The Socceroos ended the third round of World Cup 2022 qualifying in lacklustre style, losing 1-0 to Saudi Arabia in Jeddah.
Salem Al-Dawsari’s second half penalty was enough to consign Graham Arnold and his team to back-to-back defeats for the first time since January 2019.
Martin Boyle had a goal disallowed for offside before half time, a decision that was upheld despite a five minute consultation with VAR.
Mathew Ryan was called into action late in the second half, pulling off a number of spectacular saves to prevent further damage, but at the other end Australia failed to muster much in response to going behind.
The result has no bearing on the immediate futures of either team, with Saudi Arabia already qualified for the World Cup, whilst Australia’s defeat to Japan last Thursday means they will face the United Arab Emirates in a play-off to stay in contention for qualification.
Make no mistake, Saudi Arabia never got out of second gear all match. They were remarkably untroubled and worryingly comfortable all match, and after taking the lead never looked in danger of losing it.
Australia’s only meaningful attacks came early in the first half. Awer Mabil should have scored from the edge of the six yard box, but poked the ball wide, whilst Boyle failed to find the target with a low shot across Mohamed Al-Owais in the home team’s goal.
Mabil’s speculative shot from wide and outside of the penalty area brought a save out of Al-Owais at least, but beyond that, the Socceroos offered very little threat, despite ending the match with four forwards on the pitch.
Saudi Arabia’s ability to take any pace out of the game with lengthy spells of ball possession killed any threat Australia could pose.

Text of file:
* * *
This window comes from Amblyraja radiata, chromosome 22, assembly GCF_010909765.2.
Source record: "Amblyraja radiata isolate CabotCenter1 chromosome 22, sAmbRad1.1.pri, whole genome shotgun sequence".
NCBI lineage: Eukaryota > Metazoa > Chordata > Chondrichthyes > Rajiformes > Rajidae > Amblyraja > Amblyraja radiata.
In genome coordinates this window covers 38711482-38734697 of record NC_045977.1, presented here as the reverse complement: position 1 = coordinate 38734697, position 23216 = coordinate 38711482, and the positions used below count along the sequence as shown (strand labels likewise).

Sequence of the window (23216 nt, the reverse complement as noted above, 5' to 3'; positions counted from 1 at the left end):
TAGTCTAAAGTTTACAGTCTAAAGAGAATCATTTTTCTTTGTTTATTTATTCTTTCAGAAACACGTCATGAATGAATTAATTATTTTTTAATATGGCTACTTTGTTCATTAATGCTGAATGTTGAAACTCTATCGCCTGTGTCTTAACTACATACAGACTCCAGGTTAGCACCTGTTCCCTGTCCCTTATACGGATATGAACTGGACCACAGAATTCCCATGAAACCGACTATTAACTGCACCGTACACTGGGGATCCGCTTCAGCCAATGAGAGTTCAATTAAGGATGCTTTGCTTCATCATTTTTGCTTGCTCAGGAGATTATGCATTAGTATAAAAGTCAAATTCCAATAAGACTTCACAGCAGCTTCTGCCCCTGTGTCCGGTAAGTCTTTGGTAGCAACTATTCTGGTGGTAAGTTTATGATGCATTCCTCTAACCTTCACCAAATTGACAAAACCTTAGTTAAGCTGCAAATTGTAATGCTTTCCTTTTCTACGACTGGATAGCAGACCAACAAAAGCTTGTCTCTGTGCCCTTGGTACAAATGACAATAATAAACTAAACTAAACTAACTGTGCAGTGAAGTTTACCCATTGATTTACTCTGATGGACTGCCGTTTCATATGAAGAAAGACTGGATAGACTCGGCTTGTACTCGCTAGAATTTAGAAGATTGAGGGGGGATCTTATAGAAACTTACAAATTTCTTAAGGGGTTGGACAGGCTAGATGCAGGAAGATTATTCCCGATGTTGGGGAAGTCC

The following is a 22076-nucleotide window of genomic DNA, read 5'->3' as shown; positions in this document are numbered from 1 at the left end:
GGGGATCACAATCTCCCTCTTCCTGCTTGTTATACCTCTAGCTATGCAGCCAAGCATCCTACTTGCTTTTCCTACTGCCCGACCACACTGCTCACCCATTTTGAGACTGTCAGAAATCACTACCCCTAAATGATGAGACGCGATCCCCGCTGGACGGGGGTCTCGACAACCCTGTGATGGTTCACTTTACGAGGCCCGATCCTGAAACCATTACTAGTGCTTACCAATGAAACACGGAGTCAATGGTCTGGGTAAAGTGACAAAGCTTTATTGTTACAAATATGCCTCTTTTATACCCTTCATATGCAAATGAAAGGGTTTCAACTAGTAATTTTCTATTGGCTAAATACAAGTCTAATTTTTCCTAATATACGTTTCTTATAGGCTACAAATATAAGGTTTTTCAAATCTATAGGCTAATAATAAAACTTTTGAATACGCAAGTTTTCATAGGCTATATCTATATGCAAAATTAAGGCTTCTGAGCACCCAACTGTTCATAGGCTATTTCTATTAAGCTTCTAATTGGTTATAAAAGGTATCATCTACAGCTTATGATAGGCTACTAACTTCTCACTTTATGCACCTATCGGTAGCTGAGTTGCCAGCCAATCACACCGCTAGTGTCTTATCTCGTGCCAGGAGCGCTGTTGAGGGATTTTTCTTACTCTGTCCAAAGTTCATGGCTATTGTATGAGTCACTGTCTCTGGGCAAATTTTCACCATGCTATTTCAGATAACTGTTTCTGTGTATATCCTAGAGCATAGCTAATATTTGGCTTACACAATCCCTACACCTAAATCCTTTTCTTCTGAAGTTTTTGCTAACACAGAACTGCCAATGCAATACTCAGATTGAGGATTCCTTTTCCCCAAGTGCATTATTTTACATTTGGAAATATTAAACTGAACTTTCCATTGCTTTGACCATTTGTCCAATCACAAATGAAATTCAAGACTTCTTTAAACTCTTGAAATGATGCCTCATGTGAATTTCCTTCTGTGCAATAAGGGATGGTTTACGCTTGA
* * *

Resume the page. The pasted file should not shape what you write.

Australia looked out of ideas and altogether unbothered about chasing the game, after going behind, and an inability to break teams down to get a result is ultimately why the Green & Gold will have to do it the hard way in order to reach Qatar.
MAT RYAN BOUNCES BACK
One player who did impress for Australia was Mathew Ryan, who was called into action on a number of occasions in the second half to keep the score at 1-0.
He came off his line smartly to deny Firas Al-Buraikan, who had found himself all alone in the penalty area.
An athletic and spectacular double save also prevented Al-Dawsari from doubling his tally for the game.
A stalwart of the national team over the past eight years, Ryan’s performance silenced any possible doubts following his part in the concession of Japan’s second goal last week.
DEFENSIVE FRAILTIES MUST BE SORTED OUT
The quest to replace the Harry Souttar-sized hole in Australia’s defence is a puzzle Arnold has so far failed to solve.
Today, Gianni Stensness was tasked with filling in at centre-back, and despite using his physicality to good effect in the Japan game, the former Central Coast Mariners man was caught out of shape too often, with the Saudi Arabian forwards able to exploit the gaps that opened up.
James Jeggo also struggled again today. On top of giving away the penalty, he failed to adequately protect the defence, with Ajdin Hrustic often having to track back and cover for him, minimizing the effect Australia’s most creative player could have on the game.
With two huge qualification play-offs standing between Australia and the World Cup, a watertight defence is of absolute importance, given the precarious, knife-edge situation Arnold’s side find itself teetering on.